Using the MATRIX Controller - Motors (Backwards)

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1) Controlling a robot's movement with the MATRIX controller is an easy process with ROBOTC. First, make sure the motors are set up appropriately in the Motors and Sensor Setup window; in this example, motor port 1 is named named ‘frontLeftDrive’, port 2 is named 'frontRightDrive', port 3 is named 'rearLeftDrive', and port 4 is named 'rearRightDrive'. Note that the left motors ('frontLeftDrive' and 'rearLeftDrive') are reversed to ensure that negative motor values will turn them in the correct direction.
MATRIX Move Forward Setup.png
2) Now that the MATRIX Controller is set up in ROBOTC, the robot can be programmed to move backwards for a specific amount of time. In this example, the robot will first wait for 2 seconds, move the backwards for 3 seconds, then stop before the program ends.
MATRIX Move Backwards Overview.png
3) ROBOTC executes programs from the top of the code to the bottom of the code, left to right (similar to reading a book). Because of this, the first command should be a 2000 millisecond ‘wait1MSec’ command.
MATRIX Move Forward Wait2.png
4)The wait1MSec command tells the program to halt at the specified line of code for a specific amount of time. Remember that the Function Library on the left side of ROBOTC (next to the code section of the IDE) can be used to quickly reference and drag-and-drop different commands. The wait1MSec command can be found under the ‘Timing’ section of the Function library.
MATRIX Move Forward Library.png
5) Next, all of the motors will need to be turned on in the correct direction. Assuming that the motors are setup correctly in the Motors and Sensors Setup window, a positive value should move the motors in the forward direction. In this example, the half-speed forward value of '50' is used for each motor. Note that all of the motor power levels should be set to the same value to move the robot straight backwards; in this case, the values are negative to move the motors in the backwards direction.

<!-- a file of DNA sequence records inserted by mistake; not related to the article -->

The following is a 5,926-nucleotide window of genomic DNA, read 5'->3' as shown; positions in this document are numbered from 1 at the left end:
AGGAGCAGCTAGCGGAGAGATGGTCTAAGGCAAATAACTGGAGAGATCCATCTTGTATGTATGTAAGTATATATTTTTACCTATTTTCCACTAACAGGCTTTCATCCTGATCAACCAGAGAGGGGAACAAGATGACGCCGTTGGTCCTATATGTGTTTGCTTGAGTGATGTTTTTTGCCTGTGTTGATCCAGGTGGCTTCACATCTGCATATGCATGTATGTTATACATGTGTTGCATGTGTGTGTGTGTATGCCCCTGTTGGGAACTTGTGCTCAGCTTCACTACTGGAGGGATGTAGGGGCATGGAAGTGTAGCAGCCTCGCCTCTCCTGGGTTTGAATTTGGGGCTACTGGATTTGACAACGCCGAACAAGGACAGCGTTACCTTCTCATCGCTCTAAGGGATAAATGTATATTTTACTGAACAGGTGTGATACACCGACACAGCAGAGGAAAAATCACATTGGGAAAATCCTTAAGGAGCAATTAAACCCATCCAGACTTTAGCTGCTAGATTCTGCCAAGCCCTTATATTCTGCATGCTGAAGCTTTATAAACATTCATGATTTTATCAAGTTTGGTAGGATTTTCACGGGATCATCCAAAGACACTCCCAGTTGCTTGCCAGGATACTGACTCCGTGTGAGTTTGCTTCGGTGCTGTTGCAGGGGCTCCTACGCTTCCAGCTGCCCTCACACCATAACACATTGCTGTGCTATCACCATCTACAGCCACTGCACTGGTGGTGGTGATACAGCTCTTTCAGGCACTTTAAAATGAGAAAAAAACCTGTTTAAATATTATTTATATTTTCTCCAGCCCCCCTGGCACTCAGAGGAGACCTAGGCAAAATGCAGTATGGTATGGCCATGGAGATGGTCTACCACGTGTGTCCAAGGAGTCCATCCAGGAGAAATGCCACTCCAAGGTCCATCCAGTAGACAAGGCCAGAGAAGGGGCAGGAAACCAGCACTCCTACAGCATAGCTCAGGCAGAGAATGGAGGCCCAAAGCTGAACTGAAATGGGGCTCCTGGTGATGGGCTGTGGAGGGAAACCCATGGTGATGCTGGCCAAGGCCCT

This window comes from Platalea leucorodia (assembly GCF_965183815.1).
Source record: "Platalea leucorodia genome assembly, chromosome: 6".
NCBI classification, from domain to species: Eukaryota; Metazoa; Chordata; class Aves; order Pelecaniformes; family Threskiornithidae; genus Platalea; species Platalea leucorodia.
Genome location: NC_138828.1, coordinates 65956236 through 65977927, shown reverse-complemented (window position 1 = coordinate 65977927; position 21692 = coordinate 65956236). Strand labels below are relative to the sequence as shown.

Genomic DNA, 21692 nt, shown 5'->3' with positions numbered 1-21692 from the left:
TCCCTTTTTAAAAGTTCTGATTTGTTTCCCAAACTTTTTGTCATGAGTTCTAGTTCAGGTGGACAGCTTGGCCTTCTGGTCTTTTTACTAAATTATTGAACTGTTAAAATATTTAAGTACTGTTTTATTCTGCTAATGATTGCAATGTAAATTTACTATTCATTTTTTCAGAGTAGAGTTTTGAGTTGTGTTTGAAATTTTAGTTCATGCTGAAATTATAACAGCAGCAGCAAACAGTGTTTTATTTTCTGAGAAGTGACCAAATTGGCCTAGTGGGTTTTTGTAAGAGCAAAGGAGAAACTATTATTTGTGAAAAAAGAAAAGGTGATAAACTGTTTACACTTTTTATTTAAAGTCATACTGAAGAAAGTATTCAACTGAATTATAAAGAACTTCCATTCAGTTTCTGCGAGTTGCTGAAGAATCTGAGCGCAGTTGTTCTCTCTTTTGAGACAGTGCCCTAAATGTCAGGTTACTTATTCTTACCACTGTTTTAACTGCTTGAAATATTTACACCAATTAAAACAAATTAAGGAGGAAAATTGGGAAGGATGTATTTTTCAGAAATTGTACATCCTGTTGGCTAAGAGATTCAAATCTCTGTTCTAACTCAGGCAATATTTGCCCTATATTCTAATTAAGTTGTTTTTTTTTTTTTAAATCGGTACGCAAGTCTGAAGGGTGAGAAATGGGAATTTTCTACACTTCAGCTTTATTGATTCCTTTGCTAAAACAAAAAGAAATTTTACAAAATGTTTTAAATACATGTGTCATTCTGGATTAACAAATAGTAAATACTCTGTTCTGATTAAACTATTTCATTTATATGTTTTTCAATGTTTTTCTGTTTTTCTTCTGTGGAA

MATRIX Move Backwards Halfspeed.png
6) The next line of code is another ‘wait1MSec’ command which will tell the robot how long it should move backwards for. Since the robot must move backwards for 3 seconds, a 3000 millisecond wait command is used.
MATRIX Move Forward Wait3.png
7) Once the robot has moved for the desired amount of time, the motors must be stopped in order to prevent the robot from moving beyond its target. This is done by assigning a motor power level of zero to all of the drive motors.
MATRIX Move Forward Stop.png
Let's take a look at the finished program. This program will wait for 2 seconds, move the robot backwards at half speed for 3 seconds, then stop the robot.
#pragma config(Hubs,  S1, MatrxRbtcs, none,     none,     none)
#pragma config(Sensor, S1,     ,               sensorI2CMuxController)
#pragma config(Motor,  mtr_Matrix_S1_1, frontLeftDrive, tmotorMatrix, PIDControl, reversed, encoder)
#pragma config(Motor,  mtr_Matrix_S1_2, frontRightDrive, tmotorMatrix, PIDControl, encoder)
#pragma config(Motor,  mtr_Matrix_S1_3, rearLeftDrive, tmotorMatrix, PIDControl, reversed, encoder)
#pragma config(Motor,  mtr_Matrix_S1_4, rearRightDrive, tmotorMatrix, PIDControl, encoder)
#pragma config(Servo,  srvo_Matrix_S1_1, servo1,               tServoNone)
#pragma config(Servo,  srvo_Matrix_S1_2, servo2,               tServoNone)
#pragma config(Servo,  srvo_Matrix_S1_3, servo3,               tServoNone)
#pragma config(Servo,  srvo_Matrix_S1_4, servo4,               tServoNone)
//*!!Code automatically generated by 'ROBOTC' configuration wizard               !!*//
task main()
        //Wait for two seconds
	//Move forward for three seconds
	motor[frontLeftDrive]  = -50;
	motor[frontRightDrive] = -50;
	motor[rearLeftDrive]   = -50;
	motor[rearRightDrive]  = -50;
	motor[frontLeftDrive]  = 0;
	motor[frontRightDrive] = 0;
	motor[rearLeftDrive]   = 0;
	motor[rearRightDrive]  = 0;